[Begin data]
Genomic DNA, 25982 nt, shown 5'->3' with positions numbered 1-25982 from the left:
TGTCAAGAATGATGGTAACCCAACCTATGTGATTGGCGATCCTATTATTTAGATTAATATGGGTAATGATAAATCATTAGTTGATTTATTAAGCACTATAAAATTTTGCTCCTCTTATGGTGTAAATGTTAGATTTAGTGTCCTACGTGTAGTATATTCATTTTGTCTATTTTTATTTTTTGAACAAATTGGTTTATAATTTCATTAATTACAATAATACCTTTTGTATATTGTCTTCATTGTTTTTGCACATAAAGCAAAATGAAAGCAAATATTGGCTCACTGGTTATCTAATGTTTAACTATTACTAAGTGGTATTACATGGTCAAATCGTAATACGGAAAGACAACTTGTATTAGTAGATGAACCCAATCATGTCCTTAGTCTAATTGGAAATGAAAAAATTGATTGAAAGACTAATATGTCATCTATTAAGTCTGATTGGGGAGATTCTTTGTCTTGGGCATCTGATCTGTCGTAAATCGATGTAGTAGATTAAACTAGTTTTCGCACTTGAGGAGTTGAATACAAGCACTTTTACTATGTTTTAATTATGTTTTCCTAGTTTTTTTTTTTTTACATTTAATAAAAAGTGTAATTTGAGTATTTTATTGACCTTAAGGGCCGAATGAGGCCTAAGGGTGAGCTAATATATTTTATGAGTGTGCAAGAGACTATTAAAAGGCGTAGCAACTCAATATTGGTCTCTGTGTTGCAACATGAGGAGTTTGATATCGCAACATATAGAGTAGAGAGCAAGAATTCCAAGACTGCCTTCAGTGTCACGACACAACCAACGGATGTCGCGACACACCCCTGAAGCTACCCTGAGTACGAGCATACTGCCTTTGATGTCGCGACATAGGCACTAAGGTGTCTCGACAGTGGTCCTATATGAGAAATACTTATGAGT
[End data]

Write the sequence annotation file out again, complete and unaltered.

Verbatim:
Genomic DNA, 25982 nt, shown 5'->3' with positions numbered 1-25982 from the left:
TGTCAAGAATGATGGTAACCCAACCTATGTGATTGGCGATCCTATTATTTAGATTAATATGGGTAATGATAAATCATTAGTTGATTTATTAAGCACTATAAAATTTTGCTCCTCTTATGGTGTAAATGTTAGATTTAGTGTCCTACGTGTAGTATATTCATTTTGTCTATTTTTATTTTTTGAACAAATTGGTTTATAATTTCATTAATTACAATAATACCTTTTGTATATTGTCTTCATTGTTTTTGCACATAAAGCAAAATGAAAGCAAATATTGGCTCACTGGTTATCTAATGTTTAACTATTACTAAGTGGTATTACATGGTCAAATCGTAATACGGAAAGACAACTTGTATTAGTAGATGAACCCAATCATGTCCTTAGTCTAATTGGAAATGAAAAAATTGATTGAAAGACTAATATGTCATCTATTAAGTCTGATTGGGGAGATTCTTTGTCTTGGGCATCTGATCTGTCGTAAATCGATGTAGTAGATTAAACTAGTTTTCGCACTTGAGGAGTTGAATACAAGCACTTTTACTATGTTTTAATTATGTTTTCCTAGTTTTTTTTTTTTTACATTTAATAAAAAGTGTAATTTGAGTATTTTATTGACCTTAAGGGCCGAATGAGGCCTAAGGGTGAGCTAATATATTTTATGAGTGTGCAAGAGACTATTAAAAGGCGTAGCAACTCAATATTGGTCTCTGTGTTGCAACATGAGGAGTTTGATATCGCAACATATAGAGTAGAGAGCAAGAATTCCAAGACTGCCTTCAGTGTCACGACACAACCAACGGATGTCGCGACACACCCCTGAAGCTACCCTGAGTACGAGCATACTGCCTTTGATGTCGCGACATAGGCACTAAGGTGTCTCGACAGTGGTCCTATATGAGAAATACTTATGAGT